Choose the collective that is corrective, not disruptive
We are social beings. Not only do we long to belong to some social group, but also the mindsets and passions of the social group around us affect us consciously and subconsciously.
Many of the feelings, desires, worries we experience originate not from us but from our social climate. For example, the baseball mania in a US university may change an immigrant Indian student with no prior interest in baseball into an obsessive baseball fan.
The collective culture may not affect us spiritual seekers so blatantly. Nonetheless, the materialism of mainstream society subtly erodes our devotional determination. Though we resolve to live accordingly to spiritual values, our resolutions are frequently sabotaged by overwhelming materialistic passions. Thus the collective becomes disruptive, even destructive, for our spiritual growth.
To avoid such disruption, the Bhagavad-gita (13.11: aratir jana samsadi) recommends that we keep a safe distance from the materialistic masses. This distance refers not so much to a physical distance but to an emotional distance, wherein we subject the passions coming from our environment to adequate and appropriate screening.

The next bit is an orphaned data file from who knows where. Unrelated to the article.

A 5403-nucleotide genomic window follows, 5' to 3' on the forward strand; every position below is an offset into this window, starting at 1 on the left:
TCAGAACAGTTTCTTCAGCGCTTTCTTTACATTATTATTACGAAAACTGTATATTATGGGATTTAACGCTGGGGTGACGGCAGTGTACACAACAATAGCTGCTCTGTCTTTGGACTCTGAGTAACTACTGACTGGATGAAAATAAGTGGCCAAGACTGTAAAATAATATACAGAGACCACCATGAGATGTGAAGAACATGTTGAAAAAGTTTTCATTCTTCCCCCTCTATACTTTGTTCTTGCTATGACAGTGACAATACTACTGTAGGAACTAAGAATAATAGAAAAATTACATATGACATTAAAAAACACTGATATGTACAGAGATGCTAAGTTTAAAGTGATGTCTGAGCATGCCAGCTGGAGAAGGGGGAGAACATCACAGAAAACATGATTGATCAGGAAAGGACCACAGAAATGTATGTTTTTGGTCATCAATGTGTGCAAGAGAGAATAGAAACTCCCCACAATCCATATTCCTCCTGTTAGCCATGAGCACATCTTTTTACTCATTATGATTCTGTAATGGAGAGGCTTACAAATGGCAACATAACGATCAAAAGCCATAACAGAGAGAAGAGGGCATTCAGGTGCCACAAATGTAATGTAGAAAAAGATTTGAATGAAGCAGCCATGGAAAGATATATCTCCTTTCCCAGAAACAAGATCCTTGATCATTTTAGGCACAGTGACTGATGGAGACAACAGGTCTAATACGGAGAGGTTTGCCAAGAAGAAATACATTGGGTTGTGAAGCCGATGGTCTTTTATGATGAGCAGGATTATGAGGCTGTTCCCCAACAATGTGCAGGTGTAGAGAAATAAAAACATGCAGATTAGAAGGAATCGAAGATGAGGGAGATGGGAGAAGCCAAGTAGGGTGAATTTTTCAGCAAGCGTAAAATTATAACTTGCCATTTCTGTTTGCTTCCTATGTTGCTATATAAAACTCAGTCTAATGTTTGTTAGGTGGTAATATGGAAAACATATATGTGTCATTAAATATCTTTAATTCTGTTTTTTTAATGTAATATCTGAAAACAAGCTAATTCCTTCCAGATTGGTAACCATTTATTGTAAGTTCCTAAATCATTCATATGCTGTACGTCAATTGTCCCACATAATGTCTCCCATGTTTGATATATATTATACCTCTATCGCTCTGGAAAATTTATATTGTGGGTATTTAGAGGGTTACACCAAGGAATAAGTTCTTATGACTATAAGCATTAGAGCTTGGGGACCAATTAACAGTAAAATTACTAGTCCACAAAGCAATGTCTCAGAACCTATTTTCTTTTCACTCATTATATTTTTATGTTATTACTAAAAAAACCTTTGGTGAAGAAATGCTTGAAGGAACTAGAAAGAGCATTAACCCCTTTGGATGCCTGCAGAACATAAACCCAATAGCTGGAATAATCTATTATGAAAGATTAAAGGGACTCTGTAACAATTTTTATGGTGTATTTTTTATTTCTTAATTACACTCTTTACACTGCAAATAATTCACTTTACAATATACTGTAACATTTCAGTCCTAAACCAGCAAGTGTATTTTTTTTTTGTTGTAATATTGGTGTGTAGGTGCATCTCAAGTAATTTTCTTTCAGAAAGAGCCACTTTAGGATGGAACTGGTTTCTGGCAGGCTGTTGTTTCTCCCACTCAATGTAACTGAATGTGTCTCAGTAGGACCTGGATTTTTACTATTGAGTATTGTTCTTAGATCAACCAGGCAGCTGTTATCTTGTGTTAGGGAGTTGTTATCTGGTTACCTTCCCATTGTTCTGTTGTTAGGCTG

Even better than such blocking out of materialistic social environment is tuning in to the social environment that nourishes our spiritual values: the association of devotees. The Bhagavad-gita (10.09) mentions how devotees delight in sharing their spiritual joys centered on Krishna. If somehow we can’t join such association physically, then we can join it emotionally through sound vibration by hearing spiritual talks.
By joining devotee association, we gain not only protection from disruptive passions but also nutrition by corrective passions. That is, the strong devotional desires of advanced devotees nourish our tender devotional desires and empower us to do any required course corrections on our spiritual journey.
Thus, by intelligently choosing our association, we can stay fixed and strong in our march towards Krishna.